Choose the Right Mattress.
A checklist for disabled.
By Kate Sinapian
Sleep occupies a third of our lives so it's not hard to understand why some people invest so much time and effort when buying their bed. After all, wouldn't you want to be as comfortable as possible if you're going to be spending so much time sleeping? Aside from comfort, you'll have to make sure that getting in and out of bed isn't going to be a problem. There are so many features to consider when the average Jane or Joe buys a bed.
But what about people with special difficulties? What features should they be on the lookout for when buying a mattress? Naturally, comfort is key. But independent mobility is equally important. If you or someone you love with a disability is in the market for a new mattress, we've compiled a checklist of questions to help you in your search.
What type of mattress should you buy?
- How much space will it occupy?
- Can you try the bed out for at least a week before you buy?
- How hot does it get?
- How easy is it to move around the bed?
The best beds for disabled are with memory foam mattresses and latex hybrids for a number of reasons. These two types of beds are good at relieving pressure on the points of the body that touch the bed. This means that your body is less likely to ache because the bed provides more than adequate support. According to a study conducted in 2010, individuals with chronic back and shoulder pain experienced better sleep and reduced physical discomfort It also means that you’re less likely to get bed sores. And if you’re getting a profiling or adjustable bed, memory foam mattresses (and latex ones) are the most suitable since you will require a bed that bends and flexes easily without losing its structural integrity, maintaining its level of support and comfort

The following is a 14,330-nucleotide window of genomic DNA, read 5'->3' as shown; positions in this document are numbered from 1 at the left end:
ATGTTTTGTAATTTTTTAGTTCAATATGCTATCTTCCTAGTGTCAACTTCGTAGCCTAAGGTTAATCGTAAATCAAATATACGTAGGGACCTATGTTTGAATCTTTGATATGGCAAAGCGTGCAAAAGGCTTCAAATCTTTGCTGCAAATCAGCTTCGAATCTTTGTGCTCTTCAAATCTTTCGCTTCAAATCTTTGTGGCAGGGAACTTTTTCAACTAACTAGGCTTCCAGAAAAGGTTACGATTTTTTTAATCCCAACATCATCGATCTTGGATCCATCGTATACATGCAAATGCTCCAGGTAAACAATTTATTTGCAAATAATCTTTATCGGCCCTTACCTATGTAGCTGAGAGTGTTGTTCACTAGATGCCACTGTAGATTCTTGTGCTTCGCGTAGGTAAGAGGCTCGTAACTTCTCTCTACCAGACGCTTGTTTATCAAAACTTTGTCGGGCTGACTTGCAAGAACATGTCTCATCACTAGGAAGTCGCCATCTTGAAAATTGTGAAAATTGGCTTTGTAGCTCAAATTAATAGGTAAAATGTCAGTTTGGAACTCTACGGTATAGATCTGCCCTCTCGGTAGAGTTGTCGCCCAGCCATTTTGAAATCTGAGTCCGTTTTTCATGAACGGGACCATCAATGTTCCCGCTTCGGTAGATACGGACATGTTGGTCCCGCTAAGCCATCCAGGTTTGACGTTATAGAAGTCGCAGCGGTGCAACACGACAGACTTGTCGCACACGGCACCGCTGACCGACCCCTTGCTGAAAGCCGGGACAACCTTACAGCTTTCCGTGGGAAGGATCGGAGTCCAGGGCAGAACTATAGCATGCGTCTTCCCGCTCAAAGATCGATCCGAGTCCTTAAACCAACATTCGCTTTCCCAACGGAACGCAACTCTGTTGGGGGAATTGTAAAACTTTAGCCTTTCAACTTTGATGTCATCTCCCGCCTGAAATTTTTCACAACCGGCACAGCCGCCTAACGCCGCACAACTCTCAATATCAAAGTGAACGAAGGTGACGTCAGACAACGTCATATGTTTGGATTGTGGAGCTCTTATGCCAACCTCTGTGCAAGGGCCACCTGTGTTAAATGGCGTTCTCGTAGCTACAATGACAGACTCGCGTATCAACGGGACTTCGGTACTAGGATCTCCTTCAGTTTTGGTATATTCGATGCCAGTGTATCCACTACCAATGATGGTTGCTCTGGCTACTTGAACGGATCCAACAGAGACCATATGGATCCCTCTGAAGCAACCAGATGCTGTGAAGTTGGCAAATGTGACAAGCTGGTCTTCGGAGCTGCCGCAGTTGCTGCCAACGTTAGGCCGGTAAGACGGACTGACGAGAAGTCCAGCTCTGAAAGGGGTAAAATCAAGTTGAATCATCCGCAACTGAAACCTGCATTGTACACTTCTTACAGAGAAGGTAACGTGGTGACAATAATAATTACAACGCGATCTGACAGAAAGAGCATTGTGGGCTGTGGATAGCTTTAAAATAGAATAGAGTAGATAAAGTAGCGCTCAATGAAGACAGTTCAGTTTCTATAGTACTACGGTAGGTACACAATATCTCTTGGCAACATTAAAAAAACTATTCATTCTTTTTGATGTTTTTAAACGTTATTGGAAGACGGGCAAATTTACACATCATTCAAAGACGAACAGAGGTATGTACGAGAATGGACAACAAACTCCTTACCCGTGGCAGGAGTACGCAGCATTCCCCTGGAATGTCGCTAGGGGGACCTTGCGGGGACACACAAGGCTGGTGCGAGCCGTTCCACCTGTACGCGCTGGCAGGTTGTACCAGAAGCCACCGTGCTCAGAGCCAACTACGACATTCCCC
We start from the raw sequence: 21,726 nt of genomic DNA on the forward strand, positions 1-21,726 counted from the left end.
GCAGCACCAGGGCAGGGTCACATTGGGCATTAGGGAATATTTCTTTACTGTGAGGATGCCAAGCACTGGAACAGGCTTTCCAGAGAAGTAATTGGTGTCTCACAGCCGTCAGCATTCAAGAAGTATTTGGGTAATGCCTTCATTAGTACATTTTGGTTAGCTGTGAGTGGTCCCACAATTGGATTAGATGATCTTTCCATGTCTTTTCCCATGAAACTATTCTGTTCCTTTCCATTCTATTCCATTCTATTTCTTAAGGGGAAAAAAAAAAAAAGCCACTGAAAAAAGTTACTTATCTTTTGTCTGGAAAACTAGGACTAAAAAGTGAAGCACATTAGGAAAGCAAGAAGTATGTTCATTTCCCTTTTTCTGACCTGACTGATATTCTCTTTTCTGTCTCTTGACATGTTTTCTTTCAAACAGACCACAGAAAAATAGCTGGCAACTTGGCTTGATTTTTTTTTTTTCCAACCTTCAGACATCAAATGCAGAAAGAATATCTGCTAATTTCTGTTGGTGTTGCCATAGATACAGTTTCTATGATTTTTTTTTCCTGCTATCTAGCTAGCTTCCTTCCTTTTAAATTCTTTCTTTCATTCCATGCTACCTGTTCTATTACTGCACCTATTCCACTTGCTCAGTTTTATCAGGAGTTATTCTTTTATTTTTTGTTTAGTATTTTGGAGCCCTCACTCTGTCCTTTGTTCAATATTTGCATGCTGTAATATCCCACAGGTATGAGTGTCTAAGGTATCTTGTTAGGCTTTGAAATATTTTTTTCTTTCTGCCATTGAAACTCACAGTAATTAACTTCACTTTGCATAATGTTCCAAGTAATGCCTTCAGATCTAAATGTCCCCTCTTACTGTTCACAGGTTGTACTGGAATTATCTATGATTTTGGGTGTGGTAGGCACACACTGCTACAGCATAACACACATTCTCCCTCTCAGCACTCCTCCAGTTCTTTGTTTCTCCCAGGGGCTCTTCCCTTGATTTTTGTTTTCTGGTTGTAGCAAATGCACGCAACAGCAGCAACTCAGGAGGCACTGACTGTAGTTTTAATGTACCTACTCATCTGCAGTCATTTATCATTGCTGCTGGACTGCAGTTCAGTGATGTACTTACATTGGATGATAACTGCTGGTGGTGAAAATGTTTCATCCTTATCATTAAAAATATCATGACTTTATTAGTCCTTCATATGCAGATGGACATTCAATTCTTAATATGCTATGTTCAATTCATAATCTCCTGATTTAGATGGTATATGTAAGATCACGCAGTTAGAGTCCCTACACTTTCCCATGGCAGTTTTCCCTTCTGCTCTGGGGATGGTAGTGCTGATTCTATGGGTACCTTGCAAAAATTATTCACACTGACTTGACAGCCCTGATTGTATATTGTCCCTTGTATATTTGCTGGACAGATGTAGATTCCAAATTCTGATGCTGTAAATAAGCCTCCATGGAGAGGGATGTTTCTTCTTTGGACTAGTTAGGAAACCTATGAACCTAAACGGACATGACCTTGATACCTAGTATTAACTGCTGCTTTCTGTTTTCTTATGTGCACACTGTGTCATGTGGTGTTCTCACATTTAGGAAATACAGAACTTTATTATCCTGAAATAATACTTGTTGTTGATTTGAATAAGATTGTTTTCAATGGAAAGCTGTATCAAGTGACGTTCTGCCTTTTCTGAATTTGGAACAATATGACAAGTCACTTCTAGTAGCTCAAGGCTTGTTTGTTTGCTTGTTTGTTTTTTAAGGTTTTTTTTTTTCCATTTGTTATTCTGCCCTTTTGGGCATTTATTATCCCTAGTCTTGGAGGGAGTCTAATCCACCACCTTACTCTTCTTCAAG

This seems like an obvious question but it is an important one, nevertheless. While you’re contemplating the space on the bed, you may forget to consider the space surrounding the bed. Is there going to be enough maneuvering space around each side of the bed? This is particularly important if you (or your loved one) is in a wheelchair. A 90-cm clearance on each side should be enough.
When it comes to choosing the right mattress, Goldilocks had it right. You’ve got to try it to find out if the bed is the right fit. Comfort is very subjective, and so is firmness. What is firm for you may be soft for someone else. Weight and body type will also affect the firmness rating that you’ll be choosing.
Some memory foam mattresses can feel “hot” when you’re sleeping while others have been specifically designed to ensure that the mattress “breathes”, staying cool the entire time you’re lying down on it.
It’s important that you test how easy it is to get out of bed without help. You may want to also check the mattress’ edge support. If you near the edge of the bed, do you immediately slide off the side? How about sitting on the edge? Will you need to have bed rails? How about the ease in which you could change sleeping positions?
While this checklist of questions is by no means comprehensive, it can give you a good enough start in the right direction. You may want to consult with a healthcare professional for advice.